Children get a raw deal in this country at the federal, state, and family levels. The law indisputably treats children in many limiting and paternalistic ways, typically designating them as objects to be controlled either by their parents or the government—two parties perpetually duking it out for authority. In their article, The New Law of the Child, 127 Yale L. J. 1448 (2018), Anne C. Dailey and Laura A. Rosenbury envision overhauling constitutional law to better promote children’s broader interests. Theirs is thus a top-down approach to change: by extending the Constitution to safeguard more robust rights for children, they hope that our communities will also come to embrace and respect children as full persons.
Their proposal is fresh and innovative, making a real contribution to scholarly conversations about children and the law. However, because their framework demands broad constitutional reform, actual implementation of their new paradigm is ultimately quixotic. Further, even if it were adopted, it would likely disappoint in practice. This Response submits that, rather than force change through a constitutional hammer as Dailey and Rosenbury propose, a more practical and effective path forward is through a youth-led approach. Youth-driven efforts within our current framework, rather than widespread constitutional reform directed by adults, are more likely to produce real changes to the ways in which society views, honors, and treats children. Such a method allows youth to self-select the issues and interests that matter to them, promotes their agency, and capitalizes on their effectiveness as change-agents specifically because of their youth.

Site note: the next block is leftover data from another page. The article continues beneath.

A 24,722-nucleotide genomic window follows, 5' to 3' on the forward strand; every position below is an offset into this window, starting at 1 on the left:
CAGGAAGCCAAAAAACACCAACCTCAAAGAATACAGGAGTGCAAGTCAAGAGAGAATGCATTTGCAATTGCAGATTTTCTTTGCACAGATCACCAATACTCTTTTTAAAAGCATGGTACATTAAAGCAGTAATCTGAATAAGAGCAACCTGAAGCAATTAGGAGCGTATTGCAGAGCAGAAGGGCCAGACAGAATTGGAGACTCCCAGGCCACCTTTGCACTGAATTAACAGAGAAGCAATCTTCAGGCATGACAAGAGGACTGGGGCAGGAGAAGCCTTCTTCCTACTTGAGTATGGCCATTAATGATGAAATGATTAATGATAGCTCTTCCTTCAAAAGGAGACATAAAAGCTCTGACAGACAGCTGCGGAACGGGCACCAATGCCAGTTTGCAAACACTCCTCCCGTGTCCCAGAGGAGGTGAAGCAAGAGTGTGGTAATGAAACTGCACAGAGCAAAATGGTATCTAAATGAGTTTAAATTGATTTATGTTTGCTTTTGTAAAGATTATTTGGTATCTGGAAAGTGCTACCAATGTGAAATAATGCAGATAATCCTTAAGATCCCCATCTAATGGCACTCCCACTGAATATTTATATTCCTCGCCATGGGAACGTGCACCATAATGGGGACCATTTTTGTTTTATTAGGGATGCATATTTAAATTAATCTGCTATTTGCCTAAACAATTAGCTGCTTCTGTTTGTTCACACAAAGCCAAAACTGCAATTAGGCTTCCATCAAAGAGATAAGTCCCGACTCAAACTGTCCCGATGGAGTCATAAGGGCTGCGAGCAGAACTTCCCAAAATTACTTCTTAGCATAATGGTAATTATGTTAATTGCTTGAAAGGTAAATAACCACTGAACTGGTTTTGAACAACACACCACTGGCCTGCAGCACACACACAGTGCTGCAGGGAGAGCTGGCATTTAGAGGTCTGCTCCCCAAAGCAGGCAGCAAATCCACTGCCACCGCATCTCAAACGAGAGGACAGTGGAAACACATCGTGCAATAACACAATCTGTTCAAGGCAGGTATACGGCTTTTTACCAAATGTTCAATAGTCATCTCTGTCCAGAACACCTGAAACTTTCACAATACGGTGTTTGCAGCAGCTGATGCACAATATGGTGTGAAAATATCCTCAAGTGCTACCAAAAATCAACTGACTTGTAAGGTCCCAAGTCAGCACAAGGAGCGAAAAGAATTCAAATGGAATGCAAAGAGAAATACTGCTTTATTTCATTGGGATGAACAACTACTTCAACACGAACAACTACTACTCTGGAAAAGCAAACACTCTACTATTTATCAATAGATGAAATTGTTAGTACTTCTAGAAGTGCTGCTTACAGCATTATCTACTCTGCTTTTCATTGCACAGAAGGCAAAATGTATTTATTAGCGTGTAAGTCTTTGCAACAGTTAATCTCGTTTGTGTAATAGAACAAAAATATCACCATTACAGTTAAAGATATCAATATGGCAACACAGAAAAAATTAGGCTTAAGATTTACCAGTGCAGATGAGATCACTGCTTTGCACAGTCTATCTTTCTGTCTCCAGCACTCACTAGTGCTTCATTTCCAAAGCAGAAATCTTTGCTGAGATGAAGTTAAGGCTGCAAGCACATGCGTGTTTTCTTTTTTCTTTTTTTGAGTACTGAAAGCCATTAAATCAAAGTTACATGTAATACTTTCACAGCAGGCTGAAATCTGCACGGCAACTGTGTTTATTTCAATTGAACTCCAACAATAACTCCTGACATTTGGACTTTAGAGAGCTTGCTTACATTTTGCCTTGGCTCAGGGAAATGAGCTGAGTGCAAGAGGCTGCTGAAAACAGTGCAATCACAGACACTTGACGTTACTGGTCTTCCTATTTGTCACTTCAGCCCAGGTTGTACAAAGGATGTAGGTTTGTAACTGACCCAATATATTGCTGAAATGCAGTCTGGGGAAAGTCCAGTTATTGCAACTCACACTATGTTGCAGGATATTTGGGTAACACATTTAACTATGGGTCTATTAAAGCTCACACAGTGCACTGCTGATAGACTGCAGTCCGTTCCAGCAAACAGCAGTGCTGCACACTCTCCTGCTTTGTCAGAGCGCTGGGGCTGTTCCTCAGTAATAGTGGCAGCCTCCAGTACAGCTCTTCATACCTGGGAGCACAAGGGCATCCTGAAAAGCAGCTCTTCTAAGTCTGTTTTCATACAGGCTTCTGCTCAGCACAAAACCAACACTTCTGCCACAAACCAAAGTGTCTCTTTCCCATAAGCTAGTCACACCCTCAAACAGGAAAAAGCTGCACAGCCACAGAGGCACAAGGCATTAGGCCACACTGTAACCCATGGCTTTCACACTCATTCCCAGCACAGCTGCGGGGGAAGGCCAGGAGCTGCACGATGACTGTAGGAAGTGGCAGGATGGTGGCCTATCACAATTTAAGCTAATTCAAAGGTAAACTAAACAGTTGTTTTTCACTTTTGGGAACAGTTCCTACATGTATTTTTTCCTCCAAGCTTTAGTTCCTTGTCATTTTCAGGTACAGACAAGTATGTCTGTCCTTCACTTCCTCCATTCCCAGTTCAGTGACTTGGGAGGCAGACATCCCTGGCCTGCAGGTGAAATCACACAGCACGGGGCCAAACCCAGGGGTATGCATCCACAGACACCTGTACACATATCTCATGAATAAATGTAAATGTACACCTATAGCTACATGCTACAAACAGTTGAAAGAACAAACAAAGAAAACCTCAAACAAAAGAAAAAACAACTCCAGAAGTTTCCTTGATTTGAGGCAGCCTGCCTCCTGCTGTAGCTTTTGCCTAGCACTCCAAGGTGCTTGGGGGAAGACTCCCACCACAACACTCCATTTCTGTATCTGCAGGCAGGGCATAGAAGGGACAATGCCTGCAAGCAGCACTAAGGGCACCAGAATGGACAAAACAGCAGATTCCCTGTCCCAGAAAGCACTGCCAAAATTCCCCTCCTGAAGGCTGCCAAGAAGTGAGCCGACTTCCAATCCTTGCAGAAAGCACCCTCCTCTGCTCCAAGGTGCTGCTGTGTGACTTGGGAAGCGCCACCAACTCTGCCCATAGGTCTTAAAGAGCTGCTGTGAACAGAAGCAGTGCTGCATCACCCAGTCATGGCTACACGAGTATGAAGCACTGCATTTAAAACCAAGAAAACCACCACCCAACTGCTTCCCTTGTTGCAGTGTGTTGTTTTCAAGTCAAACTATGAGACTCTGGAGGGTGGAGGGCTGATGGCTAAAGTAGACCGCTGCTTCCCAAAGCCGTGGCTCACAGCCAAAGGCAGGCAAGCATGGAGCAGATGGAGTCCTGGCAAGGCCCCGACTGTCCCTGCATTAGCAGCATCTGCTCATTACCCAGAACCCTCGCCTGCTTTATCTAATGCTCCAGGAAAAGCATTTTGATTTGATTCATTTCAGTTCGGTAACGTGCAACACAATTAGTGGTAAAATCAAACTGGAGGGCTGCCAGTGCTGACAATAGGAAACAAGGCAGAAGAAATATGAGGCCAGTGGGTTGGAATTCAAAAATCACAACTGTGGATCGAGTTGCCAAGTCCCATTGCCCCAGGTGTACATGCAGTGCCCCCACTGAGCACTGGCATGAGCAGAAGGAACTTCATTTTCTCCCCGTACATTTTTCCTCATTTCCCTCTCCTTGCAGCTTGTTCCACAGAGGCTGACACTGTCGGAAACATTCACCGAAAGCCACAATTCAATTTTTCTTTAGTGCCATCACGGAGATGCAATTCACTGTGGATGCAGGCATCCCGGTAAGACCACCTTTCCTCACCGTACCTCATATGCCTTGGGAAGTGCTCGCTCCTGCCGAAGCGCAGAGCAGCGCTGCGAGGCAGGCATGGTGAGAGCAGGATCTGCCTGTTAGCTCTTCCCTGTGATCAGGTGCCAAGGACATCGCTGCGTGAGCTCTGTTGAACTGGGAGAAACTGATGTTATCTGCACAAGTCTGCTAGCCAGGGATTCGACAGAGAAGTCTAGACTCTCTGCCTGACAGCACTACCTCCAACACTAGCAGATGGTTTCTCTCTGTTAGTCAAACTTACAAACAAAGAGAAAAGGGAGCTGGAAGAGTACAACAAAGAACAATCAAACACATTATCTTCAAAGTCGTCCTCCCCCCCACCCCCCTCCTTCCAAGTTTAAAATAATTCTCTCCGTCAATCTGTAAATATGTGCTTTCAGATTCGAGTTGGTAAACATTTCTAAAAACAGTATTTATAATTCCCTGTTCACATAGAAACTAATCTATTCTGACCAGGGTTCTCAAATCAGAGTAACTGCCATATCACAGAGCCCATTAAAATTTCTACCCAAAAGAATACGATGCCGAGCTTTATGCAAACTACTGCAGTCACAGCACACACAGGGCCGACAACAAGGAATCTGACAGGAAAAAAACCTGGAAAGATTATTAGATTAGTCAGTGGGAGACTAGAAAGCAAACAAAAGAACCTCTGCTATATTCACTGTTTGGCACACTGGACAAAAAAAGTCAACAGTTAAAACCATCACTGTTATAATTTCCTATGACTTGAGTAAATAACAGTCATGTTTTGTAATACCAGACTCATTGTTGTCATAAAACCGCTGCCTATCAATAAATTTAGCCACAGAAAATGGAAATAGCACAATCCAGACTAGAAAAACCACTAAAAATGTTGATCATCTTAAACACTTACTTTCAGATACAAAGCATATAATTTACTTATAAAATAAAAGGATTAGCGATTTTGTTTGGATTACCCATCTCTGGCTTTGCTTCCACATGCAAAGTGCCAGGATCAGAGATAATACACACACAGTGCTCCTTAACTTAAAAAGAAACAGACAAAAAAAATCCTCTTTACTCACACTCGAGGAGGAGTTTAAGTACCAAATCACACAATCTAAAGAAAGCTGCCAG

Cheryl Bratt. "Top-Down or from the Ground?: A Practical Perspective on Reforming the Field of Children and the Law." Yale Law Journal Forum 127, (2018): 917-941.